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REVIEW: The Last Serb in Croatia (Posljednji Srbin u Hrvatskoj, 2019) March 27, 2019

Posted by Dragan Antulov in Film Reviews.
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Recent events in Christchurch were just another sad reminder how the ethnic and religious hatred can create tragic consequences even at places when nobody would expect them. So, it is refreshing to know that the exactly the same phenomenon – ethnic and religious intolerance – can be object of ridicule in films made in countries that made headlines by having their mutual hatred reach its tragic climax in form of wars and ethnic cleansing. Croatia and Serbia, two former Yugoslav republics that had fought long and bloody war in 1990s after the collapse of federation, now have film industries that co-operate in making joint films, some of them dealing with unpleasant subjects of Croat-Serb relations before, during and after the 1990s conflict. One of the few that took somewhat iconoclastic approach in that effort is The Last Serb in Croatia, 2019 science fiction comedy written and directed by Predrag Ličina.

The plot is set in near and unpleasantly plausible future. Negative macroeconomic and environmental trends continued both on global and national level and Croatia, which is supposed to one of the better-off parts of former Yugoslavia, is now practically bankrupt while the rest of the world fights for increasingly scarce resources like water. Croatian population is sharply divided into impoverished majority forced to beg on the streets and obscenely rich minority which includes nominal protagonist Mićo (played by Krešimir Mikić). He lacks excitement in life and can afford to be obsessed with series of cheap Croatian superhero films in which actress Franka Anić (played by Hristina Popović) plays protagonist Hrvojka Horvat. Chance to meet her is given due to sudden pandemic that turns Croatians into flesh-eating zombies. Mićo finds shelter in Zagreb hospital where he meets Franka and together with a group of survivors decides to travel towards depopulated areas near Bosnian border, where there are supposed to be safer from zombie hordes. There they find a family which, unlike their neighbours, was apparently unaffected by the epidemic. Soon it becomes apparent that members of ethnic Serb minority are immune and that their DNA might be the key for the antidote necessary to stop the global catastrophe.

The Last Serb in Croatia is the first feature film of Predrag Ličina, who, until this time, worked mostly on television. This is at times reflected in a script that tries very hard to stuff as much content as possible in relatively short running time, giving away author’s desire to put this rare film-making opportunity to maximum use. This can be felt both through fast tempo and jokes that make not only of Croats, Serbs and their respective national chauvinisms and ethinc stereotypes, but also deal with their troubled 20th Century past, ideological divides and uncertain future. Ličina’s humour is also directed at bigger picture, which includes other ethnic groups and states of former Yugoslavia, as well as what is euphemistically called “international community”. Not all of those jokes work and most of them would be completely lost to the audience unfamiliar to the history of this part of the world. Those that are familiar will, on the other hand, notice that the quality of jokes and script decreases in the second half, leaving impression that Ličina ran out of ideas. This is most evident in the “clever” twist at the very end that actually looks like a desperate and not particularly successful attempt to wrap up the story that was going nowhere.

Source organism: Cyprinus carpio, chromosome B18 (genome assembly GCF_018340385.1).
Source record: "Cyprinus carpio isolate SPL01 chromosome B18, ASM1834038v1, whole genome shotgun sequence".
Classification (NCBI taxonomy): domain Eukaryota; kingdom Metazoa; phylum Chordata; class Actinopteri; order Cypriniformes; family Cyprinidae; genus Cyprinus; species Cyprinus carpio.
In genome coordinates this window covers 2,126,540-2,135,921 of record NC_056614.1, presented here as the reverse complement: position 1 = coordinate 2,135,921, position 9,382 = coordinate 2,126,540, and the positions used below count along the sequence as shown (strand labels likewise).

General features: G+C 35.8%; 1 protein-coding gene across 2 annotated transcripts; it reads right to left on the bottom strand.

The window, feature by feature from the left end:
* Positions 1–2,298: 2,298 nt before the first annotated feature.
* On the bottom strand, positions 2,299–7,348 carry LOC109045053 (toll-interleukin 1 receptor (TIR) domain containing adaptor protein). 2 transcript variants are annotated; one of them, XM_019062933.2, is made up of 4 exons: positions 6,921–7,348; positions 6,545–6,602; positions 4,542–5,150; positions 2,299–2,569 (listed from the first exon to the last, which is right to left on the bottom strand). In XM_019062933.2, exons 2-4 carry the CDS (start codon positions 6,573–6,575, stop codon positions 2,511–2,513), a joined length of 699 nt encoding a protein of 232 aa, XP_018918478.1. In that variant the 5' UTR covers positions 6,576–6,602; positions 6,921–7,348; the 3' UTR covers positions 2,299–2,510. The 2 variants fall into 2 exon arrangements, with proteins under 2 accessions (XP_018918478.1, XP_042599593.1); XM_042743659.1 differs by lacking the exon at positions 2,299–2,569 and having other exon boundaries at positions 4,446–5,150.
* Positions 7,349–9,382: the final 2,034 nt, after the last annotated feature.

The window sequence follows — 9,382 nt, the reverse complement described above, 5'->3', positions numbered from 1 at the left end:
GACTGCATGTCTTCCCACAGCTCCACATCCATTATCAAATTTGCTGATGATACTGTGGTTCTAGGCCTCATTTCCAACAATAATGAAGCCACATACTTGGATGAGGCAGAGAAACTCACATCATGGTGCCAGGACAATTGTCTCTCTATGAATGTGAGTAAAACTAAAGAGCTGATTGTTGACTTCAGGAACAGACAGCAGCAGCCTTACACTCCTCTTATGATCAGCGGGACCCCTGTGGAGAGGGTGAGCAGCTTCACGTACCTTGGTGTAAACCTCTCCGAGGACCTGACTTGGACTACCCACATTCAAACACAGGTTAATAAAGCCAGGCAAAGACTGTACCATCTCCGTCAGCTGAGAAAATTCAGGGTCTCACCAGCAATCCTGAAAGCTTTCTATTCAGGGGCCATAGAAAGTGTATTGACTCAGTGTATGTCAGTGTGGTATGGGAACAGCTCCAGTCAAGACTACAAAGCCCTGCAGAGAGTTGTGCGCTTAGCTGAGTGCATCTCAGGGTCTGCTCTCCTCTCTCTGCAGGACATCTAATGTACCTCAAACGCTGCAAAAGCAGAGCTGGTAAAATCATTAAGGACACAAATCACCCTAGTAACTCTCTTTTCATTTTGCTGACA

On the other hand, Ličina’s work is satisfying from technical standpoint and his capable direction successfully hides lack of big budget. Rather diverse cast is also capable, although Mikić as nominal protagonist gets easily overshadowed by Serbian actress Hristina Popović, who excels in a role that, among other things, could be interpreted as a parody of Wonder Woman. Other members of cast are often wasted in thankless and underwritten roles; one such example could be Serbian actor Srđan Trifunović in a role of jingoistic US general that looks like a cheap parody of George C. Scott’s character in Dr. Strangelove, while another is famous Croatian singer Severina Kojić in a cameo role of clueless humanitarian activist. Despite these flaws, The Last Serb in Croatia could be commended as an imperfect but noble attempt to help different nations and communities to face their respective pasts through humour and perhaps finally start building something of a better future.

RATING: 5/10

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